How to flush a radiator
There are thousands fiery explosions every minute inside an internal combustion engine in a motor vehicle and combustion temperatures reach about two thousand degrees. All that heat has to go somewhere or the engine would only last a short time. The cooling system is what keeps the engine and its internal parts at a safe operating temperature.
About half of the heat produced goes out the exhaust system; the rest of it is absorbed by the engines block, crankshaft, pistons, rods, heads, and all of the other parts of an engine. If they are not cooled, they will quickly weaken and fail. The coolant, or antifreeze, in the cooling system transfers all that heat from the engine to the air. It is circulated by the water pump through the water jackets in the engine block, cylinder heads and back into the radiator where it is cooled by air flowing through and taking the heat with it. Over time deposits are collected contaminating the coolant and it should be replaced about every two years.
Drain the cooling system
Place a drain pan under the radiator drain cock. Open the drain cock and remove the radiator cap to help it drain. If there is no drain cock or it is not accessible, put the drain pan under the radiator where the lower radiator hose connects. Loosen the hose clamp, give the hose a twist to free it up and then remove it from the radiator. Take care using this method as you will have a lot of coolant quickly draining from both the radiator and the the hose. Pour the old coolant into a container that can be sealed for safe transportation to your local recycling center.
Remove the bolts or screws holding the reservoir to the vehicle. Remove the hose from the reservoir. Empty the coolant into your waste container.
Note: If the reservoir has a pressure cap, it is part of the cooling system and will not have to be removed as it will drain with the rest of the system.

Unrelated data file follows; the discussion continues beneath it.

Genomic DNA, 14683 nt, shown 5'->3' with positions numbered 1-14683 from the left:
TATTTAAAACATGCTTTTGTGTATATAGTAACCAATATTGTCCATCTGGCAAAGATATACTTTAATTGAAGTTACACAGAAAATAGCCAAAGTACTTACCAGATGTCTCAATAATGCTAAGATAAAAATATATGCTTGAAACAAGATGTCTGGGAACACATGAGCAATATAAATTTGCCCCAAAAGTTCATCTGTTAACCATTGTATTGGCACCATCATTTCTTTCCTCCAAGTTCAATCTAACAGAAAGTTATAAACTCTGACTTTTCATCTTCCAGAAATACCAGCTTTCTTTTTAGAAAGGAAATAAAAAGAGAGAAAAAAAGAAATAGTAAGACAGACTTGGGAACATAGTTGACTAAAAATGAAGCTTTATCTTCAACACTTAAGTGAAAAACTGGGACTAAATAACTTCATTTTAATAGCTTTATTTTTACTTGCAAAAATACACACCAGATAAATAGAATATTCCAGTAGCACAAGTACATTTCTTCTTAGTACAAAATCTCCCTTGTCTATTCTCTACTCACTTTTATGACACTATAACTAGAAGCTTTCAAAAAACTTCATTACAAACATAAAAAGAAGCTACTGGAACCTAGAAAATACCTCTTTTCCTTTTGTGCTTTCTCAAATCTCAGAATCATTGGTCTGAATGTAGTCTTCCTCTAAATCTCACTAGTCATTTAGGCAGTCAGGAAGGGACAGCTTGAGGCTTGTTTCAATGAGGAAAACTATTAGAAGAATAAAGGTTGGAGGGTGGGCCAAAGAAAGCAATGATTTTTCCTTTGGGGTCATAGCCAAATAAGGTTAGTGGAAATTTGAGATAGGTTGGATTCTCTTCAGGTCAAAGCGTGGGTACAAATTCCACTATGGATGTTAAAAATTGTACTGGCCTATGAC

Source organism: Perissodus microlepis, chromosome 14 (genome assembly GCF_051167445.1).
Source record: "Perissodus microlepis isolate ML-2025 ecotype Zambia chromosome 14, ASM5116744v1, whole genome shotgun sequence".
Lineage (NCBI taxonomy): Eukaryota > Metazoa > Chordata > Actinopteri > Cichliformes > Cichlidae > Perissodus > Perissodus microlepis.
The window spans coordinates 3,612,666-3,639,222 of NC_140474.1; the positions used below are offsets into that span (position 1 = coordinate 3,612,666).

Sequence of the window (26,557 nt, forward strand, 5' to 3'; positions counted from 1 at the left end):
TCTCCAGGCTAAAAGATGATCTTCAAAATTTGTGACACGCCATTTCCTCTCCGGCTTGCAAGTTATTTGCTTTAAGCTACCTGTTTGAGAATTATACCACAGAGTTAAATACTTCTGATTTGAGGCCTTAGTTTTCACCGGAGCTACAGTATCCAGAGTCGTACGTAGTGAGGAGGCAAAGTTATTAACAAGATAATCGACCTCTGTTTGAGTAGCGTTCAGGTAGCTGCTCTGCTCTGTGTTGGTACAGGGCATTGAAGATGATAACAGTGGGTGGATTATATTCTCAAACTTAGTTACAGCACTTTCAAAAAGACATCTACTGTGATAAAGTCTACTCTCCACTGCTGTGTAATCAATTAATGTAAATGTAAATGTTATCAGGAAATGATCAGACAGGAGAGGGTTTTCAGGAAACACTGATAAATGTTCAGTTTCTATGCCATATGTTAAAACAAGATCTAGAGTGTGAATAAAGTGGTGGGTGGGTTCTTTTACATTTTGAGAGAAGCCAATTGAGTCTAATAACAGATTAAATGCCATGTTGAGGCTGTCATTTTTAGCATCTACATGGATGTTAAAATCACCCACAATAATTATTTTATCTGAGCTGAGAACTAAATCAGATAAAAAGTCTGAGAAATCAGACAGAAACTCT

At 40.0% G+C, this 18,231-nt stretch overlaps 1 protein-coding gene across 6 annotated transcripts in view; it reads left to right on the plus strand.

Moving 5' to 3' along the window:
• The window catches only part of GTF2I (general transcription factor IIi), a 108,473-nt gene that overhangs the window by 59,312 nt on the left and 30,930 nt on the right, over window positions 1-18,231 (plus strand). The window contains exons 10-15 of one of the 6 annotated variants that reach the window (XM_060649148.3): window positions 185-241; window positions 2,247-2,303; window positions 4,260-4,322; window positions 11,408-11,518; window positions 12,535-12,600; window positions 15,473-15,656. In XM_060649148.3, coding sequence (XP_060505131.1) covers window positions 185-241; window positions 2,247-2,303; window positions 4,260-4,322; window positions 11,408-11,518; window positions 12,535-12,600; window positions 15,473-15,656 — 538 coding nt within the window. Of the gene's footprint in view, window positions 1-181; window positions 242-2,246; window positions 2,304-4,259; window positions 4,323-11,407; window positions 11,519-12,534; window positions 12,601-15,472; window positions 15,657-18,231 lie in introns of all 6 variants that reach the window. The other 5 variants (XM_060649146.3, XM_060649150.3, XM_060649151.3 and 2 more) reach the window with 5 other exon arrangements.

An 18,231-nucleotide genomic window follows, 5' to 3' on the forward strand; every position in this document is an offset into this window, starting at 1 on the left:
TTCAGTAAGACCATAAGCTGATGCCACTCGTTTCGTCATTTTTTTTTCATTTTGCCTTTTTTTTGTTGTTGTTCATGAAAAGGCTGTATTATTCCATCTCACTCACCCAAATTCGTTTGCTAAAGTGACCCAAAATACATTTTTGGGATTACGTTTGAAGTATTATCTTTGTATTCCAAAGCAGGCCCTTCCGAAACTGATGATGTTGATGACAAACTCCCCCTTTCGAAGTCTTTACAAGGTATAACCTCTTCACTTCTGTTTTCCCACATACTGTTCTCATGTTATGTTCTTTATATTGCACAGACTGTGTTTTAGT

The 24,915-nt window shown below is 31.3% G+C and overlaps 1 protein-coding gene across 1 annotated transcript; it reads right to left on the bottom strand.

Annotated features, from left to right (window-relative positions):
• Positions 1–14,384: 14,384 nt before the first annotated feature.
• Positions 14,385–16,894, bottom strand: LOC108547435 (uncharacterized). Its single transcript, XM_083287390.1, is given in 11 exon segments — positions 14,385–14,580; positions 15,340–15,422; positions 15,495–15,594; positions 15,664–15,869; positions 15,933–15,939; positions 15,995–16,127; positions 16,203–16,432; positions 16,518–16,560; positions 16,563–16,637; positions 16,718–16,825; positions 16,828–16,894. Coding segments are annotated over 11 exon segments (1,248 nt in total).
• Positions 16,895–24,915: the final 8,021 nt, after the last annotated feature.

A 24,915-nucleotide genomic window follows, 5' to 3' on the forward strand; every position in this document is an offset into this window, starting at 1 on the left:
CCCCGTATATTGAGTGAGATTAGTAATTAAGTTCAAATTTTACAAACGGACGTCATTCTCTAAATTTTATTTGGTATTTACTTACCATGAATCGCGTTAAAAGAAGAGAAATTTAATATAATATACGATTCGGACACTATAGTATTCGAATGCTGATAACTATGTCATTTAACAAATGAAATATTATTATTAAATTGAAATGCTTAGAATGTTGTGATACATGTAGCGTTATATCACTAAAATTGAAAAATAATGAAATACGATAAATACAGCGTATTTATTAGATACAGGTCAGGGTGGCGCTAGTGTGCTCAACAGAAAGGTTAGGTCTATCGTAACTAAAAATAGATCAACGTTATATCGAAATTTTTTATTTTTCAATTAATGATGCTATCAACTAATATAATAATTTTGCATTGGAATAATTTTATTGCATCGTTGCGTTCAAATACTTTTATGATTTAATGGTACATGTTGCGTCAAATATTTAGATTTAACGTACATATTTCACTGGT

Fill with water and flush
Fill the system with water and a cooling system flush. Most radiators these days are aluminum. Make sure the flush you purchase is compatible with the radiator in the vehicle you are flushing. The people at your local auto parts store should be able to help you out.
Note: If the cooling system has been maintained and flushed according to the vehicle’s maintenance schedule, a chemical flush should not be necessary.
Close the drain cock (or replace the radiator hose.) and replace the radiator cap. Turn the heater control in the vehicle to hot, so the heater core will be flushed too. Run the engine for the recommended time on the flush bottle, usually between five and ten minutes, then shut it down. The cooling system is under pressure when hot. Opening the system under pressure will cause scalding liquid to be sprayed on you. Let it cool off before you attempt to drain it again. When it is cool drain the water/flush mixture into the drain pan.
Filling and bleeding
Look up the cooling system capacity in your owners manual. You will want to fill the cooling system with half coolant and half water, unless otherwise recommended by the owners manual. As you fill the system air gets trapped and tends to collect at the highest point. If your engine is equipped with a bleeder in the cooling system, open it up. If not, disconnect the highest hose, it could be the upper radiator hose or a heater hose.
Note: If the system pressure cap is at the highest point of the system, you should not have to remove a hose.
Fill the system with the coolant/water mixture. If you have a hose disconnected fill it until you see it in the hose and reconnect it.
With the pressure cap off, run the engine until the thermostat opens. (You will see the coolant start flowing when the thermostat opens.)
Shut the engine off and let it cool. Add more mixture until the system if full. Some systems will have marks on the reservoir that say full and low, or full cold and full hot. Check your owners manual for the level recommendations.
Replace the pressure cap. Run the engine until it reaches operating temperature and check for leaks.